The Winning Formula Behind Nintendo's Growth

Super Mario has certainly been delivering for Nintendo (NASDAQOTH: NTDOY) shareholders this year. Since the new Nintendo Switch hit store shelves about one year ago, the company's stock has more than doubled.

So what has made the Switch such a hit? Well, for one, it has a number of interesting features, like the ability to be played both as a home console as well as a handheld device. It's also technologically advanced, with a slick thin frame and high-resolution screen, and most notably, it's the company's first new console since the Wii-U came out in 2012.

However, another reason for the Switch's success -- and what may determine its ability to hit management's target of 20 million units in 2018 (versus 17 million last year) -- is a two-pronged strategy to expand the device's target market. Here's how management is going about it.

Appeasing moms ...

With family-friendly games like the Super Mario and Zelda series, Nintendo has made kids a large part of its audience. But to expand this customer base, Nintendo must also win over parents who are wary of giving their kids a video game console too early in life -- or at all.

To appeal to concerned moms, the company recently introduced Labo, two custom cardboard-construction sets, which are meant to playfully integrate with the Switch. Labo features a number of formats that essentially allow kids to build their own intricately designed toys out of carboard, such as a fishing rod, steering wheel, and piano. In addition, these creations can actually interact with the Switch.

It's a creative way to enhance the playability of the console and may also convince reluctant parents that these accessories are more of a learning tool than fun distraction (but also that).

Management appears to believe Labo could eventually stand as its own platform, even without the electronic device: "Nintendo Labo is a product intended to broaden the possibilities of Nintendo Switch. We hope to develop Nintendo Labo into a product that is not bound by the conventional boundaries of video games, and that endears itself to an even broader range of consumers."

By launching Labo and other accessories, management also hopes to lengthen the typical five to six year life cycle for video game consoles. The introduction of these new peripheral products is apparently one of the ways to achieve that.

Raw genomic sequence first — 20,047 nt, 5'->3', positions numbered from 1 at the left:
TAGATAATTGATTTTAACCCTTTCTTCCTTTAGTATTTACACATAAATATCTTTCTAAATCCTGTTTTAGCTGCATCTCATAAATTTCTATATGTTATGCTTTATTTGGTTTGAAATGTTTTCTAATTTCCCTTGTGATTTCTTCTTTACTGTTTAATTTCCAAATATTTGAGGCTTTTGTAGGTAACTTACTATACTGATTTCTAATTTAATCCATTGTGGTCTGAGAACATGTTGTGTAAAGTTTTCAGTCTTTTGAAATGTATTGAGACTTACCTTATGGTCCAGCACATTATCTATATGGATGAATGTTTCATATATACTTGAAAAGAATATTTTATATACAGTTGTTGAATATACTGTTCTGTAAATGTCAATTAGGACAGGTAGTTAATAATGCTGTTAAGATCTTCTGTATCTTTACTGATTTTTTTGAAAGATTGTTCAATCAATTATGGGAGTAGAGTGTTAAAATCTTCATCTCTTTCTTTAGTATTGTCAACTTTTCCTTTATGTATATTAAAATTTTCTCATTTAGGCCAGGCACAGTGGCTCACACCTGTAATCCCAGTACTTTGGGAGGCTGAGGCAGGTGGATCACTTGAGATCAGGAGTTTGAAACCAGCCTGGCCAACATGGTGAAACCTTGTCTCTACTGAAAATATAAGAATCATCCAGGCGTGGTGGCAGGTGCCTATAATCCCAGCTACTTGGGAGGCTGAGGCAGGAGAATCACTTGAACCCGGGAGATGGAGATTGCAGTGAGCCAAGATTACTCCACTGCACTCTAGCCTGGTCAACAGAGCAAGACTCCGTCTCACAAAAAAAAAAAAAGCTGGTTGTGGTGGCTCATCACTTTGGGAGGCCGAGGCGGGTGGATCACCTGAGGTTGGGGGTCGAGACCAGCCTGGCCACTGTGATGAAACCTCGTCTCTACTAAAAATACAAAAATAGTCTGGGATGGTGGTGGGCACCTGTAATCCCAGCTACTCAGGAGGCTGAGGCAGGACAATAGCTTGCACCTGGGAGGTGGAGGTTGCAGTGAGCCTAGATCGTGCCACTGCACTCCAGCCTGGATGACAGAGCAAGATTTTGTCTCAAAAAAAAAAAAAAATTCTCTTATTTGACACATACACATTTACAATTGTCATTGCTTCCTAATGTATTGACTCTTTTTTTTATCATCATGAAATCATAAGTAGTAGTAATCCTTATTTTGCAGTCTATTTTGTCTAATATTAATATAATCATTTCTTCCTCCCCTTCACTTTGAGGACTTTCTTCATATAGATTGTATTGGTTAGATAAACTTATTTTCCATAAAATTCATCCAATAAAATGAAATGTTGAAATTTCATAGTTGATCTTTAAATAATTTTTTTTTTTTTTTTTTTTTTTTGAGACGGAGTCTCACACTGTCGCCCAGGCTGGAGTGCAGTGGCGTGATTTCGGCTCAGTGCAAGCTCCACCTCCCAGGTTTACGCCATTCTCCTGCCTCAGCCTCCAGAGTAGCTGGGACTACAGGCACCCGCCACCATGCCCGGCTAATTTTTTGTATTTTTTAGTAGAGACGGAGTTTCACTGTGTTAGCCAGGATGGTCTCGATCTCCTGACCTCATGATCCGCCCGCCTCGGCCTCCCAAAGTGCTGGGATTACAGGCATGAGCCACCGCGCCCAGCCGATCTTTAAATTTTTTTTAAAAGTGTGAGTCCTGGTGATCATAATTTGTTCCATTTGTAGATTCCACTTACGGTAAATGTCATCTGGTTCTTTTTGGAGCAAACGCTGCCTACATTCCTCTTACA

... and hardcore gamers

And while Nintendo's roots may be in kid-friendly games and characters, much of the growth in video gaming over the past few years has been with adult gamers who are willing to pay big bucks for high-end, adult-themed games. That was, according to The Wall Street Journal, one of the failures of the Wii U.

But Nintendo has now changed its tune, allowing and encouraging software developers of either violent or risque games to create software for the Switch. That may be because higher-capability software and smartphone applications now allow parents to more easily monitor what games their children are playing -- and for how long.

The openness to a wide range of game genres is a new development and does come with some risks. For instance, parents could become confused about the Nintendo brand. But so far, it hasn't stopped Nintendo's red-hot growth: Management just raised its trailing 12-month guidance for Switch games sold from 50 million to 53 million units.

The next level

Nintendo hopes the new Switch will appeal to a greater audience at both ends of the gaming spectrum -- young children and mature adults. Obviously, the stock's incredible run over the last year may invite skepticism that its sales surge is a one-off event due to the 2017 introduction of the Switch. However, if management's new strategies for lengthening the console life cycle and expanding Nintendo's audience pay off, its recent outperformance could become a "new normal".

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Billy Duberstein has no position in any of the stocks mentioned. His clients may have positions in some of the stocks mentioned. The Motley Fool has no position in any of the stocks mentioned. The Motley Fool has a disclosure policy.